Making it easier for living donors to give the gift of life

After years of diligent work, health researchers from Ontario and Alberta identified the financial barriers for living kidney donation that make it difficult for people to donate. Their findings and recommendations supported updates to a reimbursement program for donors that is helping to save Canadian lives.  

Patients living with kidney failure often wait years to receive a deceased donor transplant, as there are too few to meet the demand. Unfortunately, for many patients, their health declines while they wait. In 2019 alone, 95 patients in Canada died while waiting for a kidney.  

It can be safe for a healthy adult to donate one of their kidneys to a patient in need as a living donor. Often times it is a family member or friend who donates to a loved one, or it can be done through organ matching systems. However, there can be huge barriers to those who want to donate an organ and it can be cost-prohibitive for some. Donors can face extensive out-of-pocket expenses during the donation process, such as travel, accommodation and meals, and many donors face a loss of income during the period of evaluation, surgery and recovery.  

Gathering the data  

In 2004, Dr. Amit Garg from London teamed up with Dr. Scott Klarenbach from Edmonton to study the financial costs incurred by living kidney donors. Dr. Garg is a Nephrologist at London Health Sciences Centre, Scientist at Lawson Health Research Institute and Professor at Western University. Dr. Klarenbach is a Nephrologist and Professor at the University of Alberta.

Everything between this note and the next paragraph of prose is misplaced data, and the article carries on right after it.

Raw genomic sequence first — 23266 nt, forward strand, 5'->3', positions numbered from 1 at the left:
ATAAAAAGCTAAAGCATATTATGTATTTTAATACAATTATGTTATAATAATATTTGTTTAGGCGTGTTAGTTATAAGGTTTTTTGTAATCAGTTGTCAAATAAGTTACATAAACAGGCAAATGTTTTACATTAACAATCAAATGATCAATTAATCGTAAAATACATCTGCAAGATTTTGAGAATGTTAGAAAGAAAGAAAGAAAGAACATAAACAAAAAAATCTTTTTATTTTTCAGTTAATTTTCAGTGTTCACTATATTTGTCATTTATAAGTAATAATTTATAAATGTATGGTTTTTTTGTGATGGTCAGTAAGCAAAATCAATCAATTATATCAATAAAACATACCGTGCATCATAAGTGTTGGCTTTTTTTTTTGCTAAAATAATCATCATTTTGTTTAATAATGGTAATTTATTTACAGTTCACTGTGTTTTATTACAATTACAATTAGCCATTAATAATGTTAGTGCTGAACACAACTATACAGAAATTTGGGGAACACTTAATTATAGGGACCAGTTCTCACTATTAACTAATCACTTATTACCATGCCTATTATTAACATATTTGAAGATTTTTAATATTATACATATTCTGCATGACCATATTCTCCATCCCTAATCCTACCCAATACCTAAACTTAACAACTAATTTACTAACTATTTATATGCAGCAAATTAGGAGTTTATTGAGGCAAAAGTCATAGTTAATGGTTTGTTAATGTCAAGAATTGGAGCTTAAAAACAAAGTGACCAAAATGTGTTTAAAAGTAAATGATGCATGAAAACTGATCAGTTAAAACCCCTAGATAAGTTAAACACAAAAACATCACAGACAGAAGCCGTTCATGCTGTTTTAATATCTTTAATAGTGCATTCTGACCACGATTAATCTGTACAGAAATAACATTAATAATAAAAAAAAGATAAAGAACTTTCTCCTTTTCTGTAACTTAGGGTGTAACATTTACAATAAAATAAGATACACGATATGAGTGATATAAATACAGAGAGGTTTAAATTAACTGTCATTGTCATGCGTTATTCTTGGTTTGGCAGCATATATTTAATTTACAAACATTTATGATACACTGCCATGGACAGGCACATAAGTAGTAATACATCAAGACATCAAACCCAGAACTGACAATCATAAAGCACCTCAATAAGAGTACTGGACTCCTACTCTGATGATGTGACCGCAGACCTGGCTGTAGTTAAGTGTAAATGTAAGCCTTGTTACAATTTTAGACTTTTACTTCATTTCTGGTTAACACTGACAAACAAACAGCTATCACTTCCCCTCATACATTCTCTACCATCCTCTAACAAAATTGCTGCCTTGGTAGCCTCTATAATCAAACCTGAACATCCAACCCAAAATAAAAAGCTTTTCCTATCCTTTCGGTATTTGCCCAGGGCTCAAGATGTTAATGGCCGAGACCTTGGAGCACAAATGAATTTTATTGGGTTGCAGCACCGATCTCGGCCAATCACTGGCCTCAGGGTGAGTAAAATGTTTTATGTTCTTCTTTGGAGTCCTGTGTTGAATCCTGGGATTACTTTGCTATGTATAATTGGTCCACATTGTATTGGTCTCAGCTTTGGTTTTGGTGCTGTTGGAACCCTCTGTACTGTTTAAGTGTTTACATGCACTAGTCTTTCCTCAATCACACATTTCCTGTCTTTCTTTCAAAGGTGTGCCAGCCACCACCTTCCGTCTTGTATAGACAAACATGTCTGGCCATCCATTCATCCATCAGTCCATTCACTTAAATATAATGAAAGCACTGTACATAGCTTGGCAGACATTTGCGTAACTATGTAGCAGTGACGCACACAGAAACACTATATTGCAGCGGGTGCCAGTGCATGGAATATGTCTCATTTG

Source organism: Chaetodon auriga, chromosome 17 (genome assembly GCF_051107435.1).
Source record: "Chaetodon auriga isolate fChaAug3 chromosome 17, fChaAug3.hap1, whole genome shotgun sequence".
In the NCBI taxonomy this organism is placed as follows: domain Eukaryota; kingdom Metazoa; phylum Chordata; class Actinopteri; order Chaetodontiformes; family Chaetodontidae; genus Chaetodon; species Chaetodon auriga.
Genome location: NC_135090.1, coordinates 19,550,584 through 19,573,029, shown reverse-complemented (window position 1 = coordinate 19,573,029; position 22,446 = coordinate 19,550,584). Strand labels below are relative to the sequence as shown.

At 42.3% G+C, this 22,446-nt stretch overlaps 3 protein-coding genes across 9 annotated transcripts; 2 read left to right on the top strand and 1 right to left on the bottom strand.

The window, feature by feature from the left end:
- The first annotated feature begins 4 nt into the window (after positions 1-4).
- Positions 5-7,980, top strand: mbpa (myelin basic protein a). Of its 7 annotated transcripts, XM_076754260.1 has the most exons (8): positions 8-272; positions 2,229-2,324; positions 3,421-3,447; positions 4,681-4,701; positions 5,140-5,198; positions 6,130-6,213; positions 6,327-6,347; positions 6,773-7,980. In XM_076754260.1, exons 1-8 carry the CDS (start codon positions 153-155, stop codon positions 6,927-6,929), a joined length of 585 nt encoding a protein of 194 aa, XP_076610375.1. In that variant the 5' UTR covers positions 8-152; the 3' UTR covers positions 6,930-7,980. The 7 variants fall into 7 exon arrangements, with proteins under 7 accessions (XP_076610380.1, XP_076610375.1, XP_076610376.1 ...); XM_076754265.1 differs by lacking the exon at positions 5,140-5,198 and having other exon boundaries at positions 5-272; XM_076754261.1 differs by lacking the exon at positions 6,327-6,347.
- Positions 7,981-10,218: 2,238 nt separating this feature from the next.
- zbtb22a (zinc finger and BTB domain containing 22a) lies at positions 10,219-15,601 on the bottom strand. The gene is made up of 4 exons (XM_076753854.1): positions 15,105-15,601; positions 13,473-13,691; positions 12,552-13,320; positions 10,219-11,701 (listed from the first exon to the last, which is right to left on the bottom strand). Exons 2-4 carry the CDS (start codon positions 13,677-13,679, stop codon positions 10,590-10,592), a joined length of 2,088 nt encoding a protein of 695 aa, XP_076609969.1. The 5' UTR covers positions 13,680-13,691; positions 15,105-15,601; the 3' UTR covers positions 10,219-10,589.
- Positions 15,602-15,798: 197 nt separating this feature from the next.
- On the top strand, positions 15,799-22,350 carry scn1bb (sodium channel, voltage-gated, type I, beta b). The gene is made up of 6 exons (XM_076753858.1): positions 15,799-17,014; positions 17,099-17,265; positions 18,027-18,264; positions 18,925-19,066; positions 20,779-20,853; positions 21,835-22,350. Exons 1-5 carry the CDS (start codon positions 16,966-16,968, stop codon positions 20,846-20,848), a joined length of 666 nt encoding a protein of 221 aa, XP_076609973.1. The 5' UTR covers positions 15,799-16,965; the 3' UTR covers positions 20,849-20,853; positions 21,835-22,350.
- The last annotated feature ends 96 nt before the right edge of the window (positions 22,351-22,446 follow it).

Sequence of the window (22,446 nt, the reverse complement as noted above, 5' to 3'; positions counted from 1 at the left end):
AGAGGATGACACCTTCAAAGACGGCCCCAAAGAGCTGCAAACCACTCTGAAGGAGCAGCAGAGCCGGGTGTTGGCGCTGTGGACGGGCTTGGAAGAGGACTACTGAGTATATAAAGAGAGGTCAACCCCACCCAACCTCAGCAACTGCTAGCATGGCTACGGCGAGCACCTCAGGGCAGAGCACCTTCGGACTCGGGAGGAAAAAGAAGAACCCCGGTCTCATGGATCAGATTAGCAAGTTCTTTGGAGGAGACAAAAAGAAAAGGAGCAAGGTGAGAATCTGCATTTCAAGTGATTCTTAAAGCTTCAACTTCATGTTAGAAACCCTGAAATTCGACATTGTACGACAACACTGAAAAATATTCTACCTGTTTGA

Dr. Amit Garg

Dr. Amit Garg

Their research summarized data from prior studies to get a better picture of the full economic costs incurred by living donors. They also reviewed Canadian initiatives and global policies and programs used to reimburse living donors for their non-medical expenses. The researchers were able to carefully define the different types and amount of costs for donors, including travel, accommodation, meals, child/elder care, domestic help, long-distance telephone charges, and incidental medical expenses not covered by health insurance. 

In 2006, Drs. Garg and Klarenbach called for a national organ donor reimbursement policy, and, as members of the Steering Committee of the Canadian Blood Services Enhancing Living Donation Canadian Forum, helped produce a report that recommended potential living organ donors be reimbursed for out-of-pocket expenses within pre-defined limits, regardless of whether they were able to donate. This report was forwarded to the Conference of Deputy Ministers of Health, which prompted the development of provincial-based programs to reimburse living donors for their legitimate expenses.  

An important first step in Ontario